ET a = ( K e + K cb × K s ) × ET 0
Soil water evaporation mainly happens in topsoil and is impacted by crop canopy cover. Soil evaporation coefficient Ke is calculated using a semi-empirical equation based on evaporation reduction coefficient (β) and relative depletion soil moisture in top of 0–20 cm soil layer (RSM) [30,31] (Equation (10)):
K e = ( 1 CC ) × [ 1 ( 1 RSM ) β ]
where CC is canopy cover, calculated from crop LAI using a function given by Nielsen et al. [36] (Equation (11)):
CC = 94.00 ( 1 e 0.43 × LAI ) 0.52
The basal crop coefficient Kcb represents crop potential transpiration rate when soil is dry in the top layer while moisture is sufficient in the root zone so that the crop does not experience water stress. The value of Kcb is considered to be corrected by wind speed, relative humidity and plant height in FAO 56 method. However, this method is not suitable for operational applications as many of these parameters are unavailable at regional scale. In this study, a semi-empirical equation was used to estimate Kcb from LAI (Equation (12)) [37]:
K cb = K cb , max ( 1 e K trp × LAI )

2.6. Calibration of SAFYE Parameters

The common input variables (Table 2) for crop growth modeling are daily average temperature (Ta), incoming global radiation (Rg), precipitation (P), reference evapotranspiration (ET0), irrigation (I), and initial soil moisture content (SM0). The reference ET0 was derived from meteorological data (e.g., air temperature, humidity, radiation) using the FAO Penman-Monteith method [31] (
Other parameters in SAFYE (Table 2) require careful calibration before model simulation. The parameters in the crop model can be classified into two categories, conservative and specific. The conservative parameters are general to a given species, without significant change in most cases. They can be obtained from prior knowledge or literatures. Such parameters include εc, Tmin,opt,max, Kcb,max etc. The εc was usually a constant, and the value was fixed to 0.48 [38]. Daily mean temperature is used in SAFYE to restrict or promote crop growth. The optimal temperature for wheat growth is about 18°C, and the range of temperatures for wheat to grow is from 0°C (Tmin) to 26°C (Tmax) [39]. The parameters Kcb,max and Ktrp were determined as 1.07 and 0.84 [37], as recommended in FAO-56 documentation [31]. The values of pu, pl and f were fixed to 0.3, 0.65 and 3, assuming a moderate water tolerance [40,41]. The general root expansion rate (Kz) of wheat is about 0.8–1.2 mm·d−1°C−1 [33], and was set to 0.9 mm·d−1°C−1 in this study [42]. Theoretically, LUE is almost constant for a given crop, but could vary in different natural ecosystems and cultivars. Most studies reported that LUE of wheat was about 2.0–2.2 g·MJ−1 [43,44,45]. The LUE was assumed to be a constant and was set to 2.0 g·MJ−1 in this study. Other parameters in SAFYE could be calibrated using in situ measurement, such as k, SLA, and HI. The parameters of k, SLA and HI were calibrated to 0.53, 0.019 and 0.34 using in situ data. The main parameters are presented in Table 2.
Non-conservative parameters need to be adjusted by cultivar, environment and management practices. As referred to in the section, crop growth is mainly determined by four parameters (Pla, Plb, STT and Rs), which were optimized in this study. The data assimilation approach was adopted in this study for parameter calibration, by minimizing the difference between simulated time-series LAI and the measured or estimated LAI from canopy reflectance. The Root Mean Square Error (RMSE) was used as the merit function for data assimilation and parameter calibration (Equation (13)):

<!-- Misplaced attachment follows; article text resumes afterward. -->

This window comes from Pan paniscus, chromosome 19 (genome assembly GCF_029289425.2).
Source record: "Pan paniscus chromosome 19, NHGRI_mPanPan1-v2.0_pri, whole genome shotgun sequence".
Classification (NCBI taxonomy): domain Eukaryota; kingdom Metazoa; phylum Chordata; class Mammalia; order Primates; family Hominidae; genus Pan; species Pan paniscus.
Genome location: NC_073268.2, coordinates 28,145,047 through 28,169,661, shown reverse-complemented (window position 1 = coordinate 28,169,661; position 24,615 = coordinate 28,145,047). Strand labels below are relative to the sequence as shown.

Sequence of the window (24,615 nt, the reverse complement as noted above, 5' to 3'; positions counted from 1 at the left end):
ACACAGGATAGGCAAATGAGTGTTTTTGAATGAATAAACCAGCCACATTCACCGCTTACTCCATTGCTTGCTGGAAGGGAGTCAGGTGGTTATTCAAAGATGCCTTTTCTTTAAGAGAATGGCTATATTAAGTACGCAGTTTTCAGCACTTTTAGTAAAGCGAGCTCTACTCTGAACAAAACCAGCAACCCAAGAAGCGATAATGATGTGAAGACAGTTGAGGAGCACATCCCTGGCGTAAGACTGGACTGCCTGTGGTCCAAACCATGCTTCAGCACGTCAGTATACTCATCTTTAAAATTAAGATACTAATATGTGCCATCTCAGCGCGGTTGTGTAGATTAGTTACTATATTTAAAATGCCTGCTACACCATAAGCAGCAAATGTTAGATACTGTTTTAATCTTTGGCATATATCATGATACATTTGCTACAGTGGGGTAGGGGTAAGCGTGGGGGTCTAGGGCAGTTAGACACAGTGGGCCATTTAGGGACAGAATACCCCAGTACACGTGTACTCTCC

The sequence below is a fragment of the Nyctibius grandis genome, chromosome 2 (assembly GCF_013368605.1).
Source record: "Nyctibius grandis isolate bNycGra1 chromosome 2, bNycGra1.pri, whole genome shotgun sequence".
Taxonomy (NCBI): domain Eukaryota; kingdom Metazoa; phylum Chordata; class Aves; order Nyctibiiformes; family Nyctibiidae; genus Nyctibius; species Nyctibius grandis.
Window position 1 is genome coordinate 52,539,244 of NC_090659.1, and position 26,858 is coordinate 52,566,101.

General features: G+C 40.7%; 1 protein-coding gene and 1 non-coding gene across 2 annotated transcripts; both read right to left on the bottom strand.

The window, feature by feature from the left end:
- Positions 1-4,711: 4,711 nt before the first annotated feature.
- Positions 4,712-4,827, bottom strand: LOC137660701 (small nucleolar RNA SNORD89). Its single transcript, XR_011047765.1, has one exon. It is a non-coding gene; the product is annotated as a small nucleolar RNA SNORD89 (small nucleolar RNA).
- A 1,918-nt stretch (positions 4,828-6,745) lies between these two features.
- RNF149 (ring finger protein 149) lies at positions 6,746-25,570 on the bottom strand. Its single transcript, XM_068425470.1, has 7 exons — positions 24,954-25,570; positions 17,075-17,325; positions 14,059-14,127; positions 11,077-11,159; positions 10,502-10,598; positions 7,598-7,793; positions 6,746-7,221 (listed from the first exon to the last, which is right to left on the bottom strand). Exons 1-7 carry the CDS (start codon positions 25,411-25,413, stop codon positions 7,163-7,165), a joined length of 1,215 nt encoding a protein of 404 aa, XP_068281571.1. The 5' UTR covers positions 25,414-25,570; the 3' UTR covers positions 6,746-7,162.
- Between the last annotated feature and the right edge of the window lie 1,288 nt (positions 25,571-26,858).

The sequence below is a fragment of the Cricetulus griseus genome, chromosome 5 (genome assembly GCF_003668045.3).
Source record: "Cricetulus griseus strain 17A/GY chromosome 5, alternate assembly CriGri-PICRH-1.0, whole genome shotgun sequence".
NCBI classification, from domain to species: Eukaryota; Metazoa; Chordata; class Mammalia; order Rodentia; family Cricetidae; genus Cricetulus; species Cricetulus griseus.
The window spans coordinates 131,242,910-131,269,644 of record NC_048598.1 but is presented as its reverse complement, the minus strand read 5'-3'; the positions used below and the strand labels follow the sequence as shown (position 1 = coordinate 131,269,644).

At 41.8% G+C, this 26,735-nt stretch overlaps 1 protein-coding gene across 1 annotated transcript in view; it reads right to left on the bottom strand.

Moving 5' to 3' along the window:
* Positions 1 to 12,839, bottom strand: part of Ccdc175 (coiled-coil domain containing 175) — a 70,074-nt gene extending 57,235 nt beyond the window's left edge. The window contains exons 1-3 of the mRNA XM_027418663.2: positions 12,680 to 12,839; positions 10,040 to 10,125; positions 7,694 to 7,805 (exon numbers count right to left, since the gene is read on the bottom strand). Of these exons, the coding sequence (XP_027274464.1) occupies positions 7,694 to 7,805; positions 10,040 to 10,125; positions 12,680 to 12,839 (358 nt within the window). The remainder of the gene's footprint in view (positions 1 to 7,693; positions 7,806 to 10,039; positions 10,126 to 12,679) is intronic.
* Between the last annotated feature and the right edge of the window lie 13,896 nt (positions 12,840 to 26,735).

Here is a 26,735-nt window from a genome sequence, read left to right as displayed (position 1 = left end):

min RMSE = 1 n i = 1 n ( LAI obs LAI sim ) 2
where LAIobs,i and LAIsim,i are the retrieved and simulated LAI, respectively. n is the numbers of observations for a plot during a growing season.
The SCE-UA (Shuffled complex evolution method developed by Duan, et al. [46] was used in this study for the optimization process. Compared to other optimization algorithms (e.g., PSO and GA), the concept of competitive and shuffled complex evloution used in the method is not sensitive to the initial values of the parameters, which could prevent convergence to a local opmimal solution [47,48]. Setting reasonable variation ranges for the parameters can improve the efficiency of optimization. The ranges of the four parameters (Pla, Plb, STT, and Rs) were determined as: Pla [0.1–0.7], Plb [0.0001–0.001], STT [500–1600] and Rs [5000–20000] according to previous studies [46,49]. The model was calibrated using the data of unstressed healthy plots (I80) during the 2013–2014 growing season. To reduce the uncertainty due to the unique solution in one optimization process, 1000 repetitions were conducted and the median value of the frequency for each parameter optimal solution was selected. The values of the four parameters optimization are presented in Table 2.
After the calibration procedure, all parameters were fixed and the model was applied to simulate LAI, biomass, ETa and water balance under different irrigation scenarios in the two growing seasons. The grain yield was determined by multiplying the total aboveground biomass at full maturity with the harvest index (HI). The estimated LAI, biomass, ETa and soil moisture were evaluated against field measurement data. Several statistical criteria including coefficient of determination (R2), RMSE, relative RMSE (RRMSE), relative error (RE) and mean relative error (MRE) were used to evaluate the performance of the model corresponding to different water stress condition.

3. Results

3.1. Accuracy of LAI Estimation from Spectral Reflectance Data

Comparisons between in situ measured and estimated LAI from spectral reflectance using the PLSR method are shown in Figure 3. The results show good estimation accuracy with a R2 of 0.89 and RMSE of 0.42 m2∙m−2. We thus considered that the retrieved LAI was acceptable for assimilating into the SAFYE model.